With October being National Celiac Disease Awareness Month, I thought it would be important to clear up exactly what gluten is and why everyone can benefit from a gluten free diet. It is extremely important that you have a good understanding of what gluten is because it has a huge implication in regards to you and your family’s health.
If I stopped ten random people on the street and asked them what gluten was and which foods had gluten in them, I bet you I would get ten different answers, with most likely none of them being completely accurate. Gluten is one of the trendiest words in the world of nutrition, and I think people assume they should know what it is. There are billions of dollars riding on the wheat industry, so mass confusion is the best case scenario for interested parties. Because of the negative impact on health, this industry would prefer everyone remain in the dark. I disagree.
So let’s start with exactly what gluten is and how it has evolved into a global super commodity. Simply put, gluten is the protein component of wheat, among other less popular grains such as barley, rye, and bulgur. For those diagnosed with Celiac or gluten sensitivities, the gluten is the component that their digestive systems cannot break down properly. On top of that, this protein causes all kinds of problems such as IBS, nausea, cramps, foggy brain, insomnia, irritability, among other discomforts. So why is this?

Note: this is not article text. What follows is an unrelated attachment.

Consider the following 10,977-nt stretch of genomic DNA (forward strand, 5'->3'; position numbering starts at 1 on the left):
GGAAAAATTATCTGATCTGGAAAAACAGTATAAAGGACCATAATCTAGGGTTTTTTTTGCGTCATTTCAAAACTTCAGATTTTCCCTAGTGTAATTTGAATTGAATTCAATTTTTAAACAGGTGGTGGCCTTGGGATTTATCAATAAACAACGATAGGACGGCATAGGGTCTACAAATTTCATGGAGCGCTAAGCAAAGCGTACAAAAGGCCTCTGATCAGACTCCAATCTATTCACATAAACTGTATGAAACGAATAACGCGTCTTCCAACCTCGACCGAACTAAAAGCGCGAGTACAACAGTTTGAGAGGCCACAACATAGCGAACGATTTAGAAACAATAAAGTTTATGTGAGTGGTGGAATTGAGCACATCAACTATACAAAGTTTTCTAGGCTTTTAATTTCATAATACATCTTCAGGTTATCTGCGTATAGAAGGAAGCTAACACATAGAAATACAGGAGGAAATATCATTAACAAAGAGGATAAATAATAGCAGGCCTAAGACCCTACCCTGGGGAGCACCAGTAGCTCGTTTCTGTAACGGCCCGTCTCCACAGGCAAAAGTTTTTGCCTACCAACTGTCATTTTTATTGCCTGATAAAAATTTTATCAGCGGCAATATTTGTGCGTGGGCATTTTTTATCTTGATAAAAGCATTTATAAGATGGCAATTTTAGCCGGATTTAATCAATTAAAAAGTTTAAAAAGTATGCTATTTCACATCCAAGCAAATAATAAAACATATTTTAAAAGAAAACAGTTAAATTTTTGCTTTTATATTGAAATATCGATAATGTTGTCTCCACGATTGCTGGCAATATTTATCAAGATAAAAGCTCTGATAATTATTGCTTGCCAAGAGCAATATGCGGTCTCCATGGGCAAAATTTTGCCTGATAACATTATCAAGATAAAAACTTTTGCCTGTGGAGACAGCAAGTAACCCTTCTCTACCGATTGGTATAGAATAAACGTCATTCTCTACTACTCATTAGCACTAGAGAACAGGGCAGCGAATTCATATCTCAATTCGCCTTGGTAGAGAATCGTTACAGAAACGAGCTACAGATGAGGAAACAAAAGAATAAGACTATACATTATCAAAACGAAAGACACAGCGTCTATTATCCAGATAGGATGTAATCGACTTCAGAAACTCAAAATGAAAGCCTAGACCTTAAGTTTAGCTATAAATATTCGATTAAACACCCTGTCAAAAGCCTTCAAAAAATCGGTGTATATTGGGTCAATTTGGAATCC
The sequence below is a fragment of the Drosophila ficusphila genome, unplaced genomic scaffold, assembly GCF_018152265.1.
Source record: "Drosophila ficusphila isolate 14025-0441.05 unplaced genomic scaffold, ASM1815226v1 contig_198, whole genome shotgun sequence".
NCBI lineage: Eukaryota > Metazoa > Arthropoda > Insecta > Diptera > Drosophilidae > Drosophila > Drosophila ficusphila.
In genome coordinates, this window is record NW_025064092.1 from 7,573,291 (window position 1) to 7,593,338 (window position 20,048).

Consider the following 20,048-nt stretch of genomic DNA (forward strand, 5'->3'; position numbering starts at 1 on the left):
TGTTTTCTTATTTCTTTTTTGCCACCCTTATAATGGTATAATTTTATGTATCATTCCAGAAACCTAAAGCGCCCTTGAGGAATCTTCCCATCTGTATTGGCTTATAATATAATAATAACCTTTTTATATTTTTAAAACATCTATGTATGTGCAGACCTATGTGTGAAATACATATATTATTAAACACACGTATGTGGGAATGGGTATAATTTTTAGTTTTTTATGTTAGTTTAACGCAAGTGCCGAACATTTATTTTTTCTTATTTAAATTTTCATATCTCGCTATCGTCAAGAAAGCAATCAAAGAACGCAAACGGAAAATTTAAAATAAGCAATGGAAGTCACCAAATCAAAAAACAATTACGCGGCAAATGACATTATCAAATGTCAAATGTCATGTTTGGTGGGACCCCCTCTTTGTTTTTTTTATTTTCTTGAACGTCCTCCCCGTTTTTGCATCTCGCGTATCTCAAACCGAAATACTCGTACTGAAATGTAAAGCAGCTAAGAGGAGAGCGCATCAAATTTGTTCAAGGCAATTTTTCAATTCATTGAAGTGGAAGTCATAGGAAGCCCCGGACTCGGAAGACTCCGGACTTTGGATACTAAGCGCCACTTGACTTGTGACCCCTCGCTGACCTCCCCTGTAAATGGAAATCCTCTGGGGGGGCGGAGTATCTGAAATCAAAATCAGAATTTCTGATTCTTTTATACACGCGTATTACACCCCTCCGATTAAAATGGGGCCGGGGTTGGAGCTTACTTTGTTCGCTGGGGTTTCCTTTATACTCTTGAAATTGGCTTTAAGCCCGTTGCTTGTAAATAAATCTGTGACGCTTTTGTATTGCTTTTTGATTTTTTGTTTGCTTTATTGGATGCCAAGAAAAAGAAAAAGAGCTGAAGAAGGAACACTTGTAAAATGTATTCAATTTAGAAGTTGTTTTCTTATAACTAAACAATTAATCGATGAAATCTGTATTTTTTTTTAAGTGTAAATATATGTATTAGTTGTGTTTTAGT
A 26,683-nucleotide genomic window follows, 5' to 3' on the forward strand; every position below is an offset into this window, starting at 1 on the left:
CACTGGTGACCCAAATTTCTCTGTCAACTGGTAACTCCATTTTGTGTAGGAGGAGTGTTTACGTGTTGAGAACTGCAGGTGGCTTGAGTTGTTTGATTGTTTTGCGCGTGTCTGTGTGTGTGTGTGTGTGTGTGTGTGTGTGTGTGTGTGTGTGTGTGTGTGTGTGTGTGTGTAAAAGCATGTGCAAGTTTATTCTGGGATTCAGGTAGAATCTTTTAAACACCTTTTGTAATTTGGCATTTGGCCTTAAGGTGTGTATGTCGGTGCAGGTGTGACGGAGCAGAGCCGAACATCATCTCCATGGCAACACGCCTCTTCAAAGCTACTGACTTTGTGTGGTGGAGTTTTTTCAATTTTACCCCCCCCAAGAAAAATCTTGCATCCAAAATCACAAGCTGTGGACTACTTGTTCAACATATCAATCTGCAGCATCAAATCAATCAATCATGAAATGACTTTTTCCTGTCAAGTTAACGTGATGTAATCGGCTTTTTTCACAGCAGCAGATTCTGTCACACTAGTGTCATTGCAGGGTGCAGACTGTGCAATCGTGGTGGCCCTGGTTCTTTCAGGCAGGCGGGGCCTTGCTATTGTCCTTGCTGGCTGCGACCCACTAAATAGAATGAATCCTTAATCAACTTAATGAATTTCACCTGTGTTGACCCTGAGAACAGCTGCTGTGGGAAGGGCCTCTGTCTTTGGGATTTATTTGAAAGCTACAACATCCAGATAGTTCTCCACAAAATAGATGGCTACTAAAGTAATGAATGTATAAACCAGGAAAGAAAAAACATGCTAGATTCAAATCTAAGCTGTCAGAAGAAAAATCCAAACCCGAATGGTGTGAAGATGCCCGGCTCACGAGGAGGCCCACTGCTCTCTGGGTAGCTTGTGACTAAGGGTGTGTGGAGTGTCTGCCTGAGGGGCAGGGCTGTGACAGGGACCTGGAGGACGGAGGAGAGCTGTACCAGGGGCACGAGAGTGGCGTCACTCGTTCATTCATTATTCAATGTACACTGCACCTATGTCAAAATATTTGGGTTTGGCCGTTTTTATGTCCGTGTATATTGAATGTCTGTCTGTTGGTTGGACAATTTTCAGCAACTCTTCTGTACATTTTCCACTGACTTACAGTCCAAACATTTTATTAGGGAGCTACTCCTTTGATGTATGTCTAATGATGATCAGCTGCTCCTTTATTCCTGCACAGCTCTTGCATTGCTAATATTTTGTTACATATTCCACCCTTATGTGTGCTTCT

To really understand why these ailments have exploded into an epidemic over the last 50 years, let’s take a look at what has changed. For thousands of years, wheat was enjoyed by many cultures around the world. (Check out this site for the only source of whea t I could find that dates back prehistorically!). Fast forward to the twentieth century when mechanized farm machinery was introduced. Striving to increase yield, scientists created new strains, crossbreeding various wheats and grasses, thereby making new genetic varieties in the lab. It was kind of like incest, but with crops-gross!
In 1943, the Rockefeller Foundation joined the International Maize and Wheat Improvement Center (IMWIC) to reduce world hunger. In Mexico, they were able to experiment with plant hybridization, producing thousands of new strains of wheat. They had two growing seasons, so yield doubled, and they developed a “dwarf” wheat that was shorter and stockier-reaching maturity quicker. This may have been more profitable, but there was ZERO testing on animals or humans before releasing it into the food supply.
This man-made wheat comprises more than 99% of all wheat grown worldwide today. Part 2 will look at what this means to your health and why you will want to reduce the amount of gluten you are consuming. Stay tuned!
*The information on this site is designed for educational purposes only and has not been evaluated by the Food and Drug Administration. It is not intended to be a substitute for informed medical advice or care. You should not use this information to diagnose, treat, cure or prevent any health problems or illnesses without consulting your pediatrician or family doctor. Thank you!
~by Kimberly Olson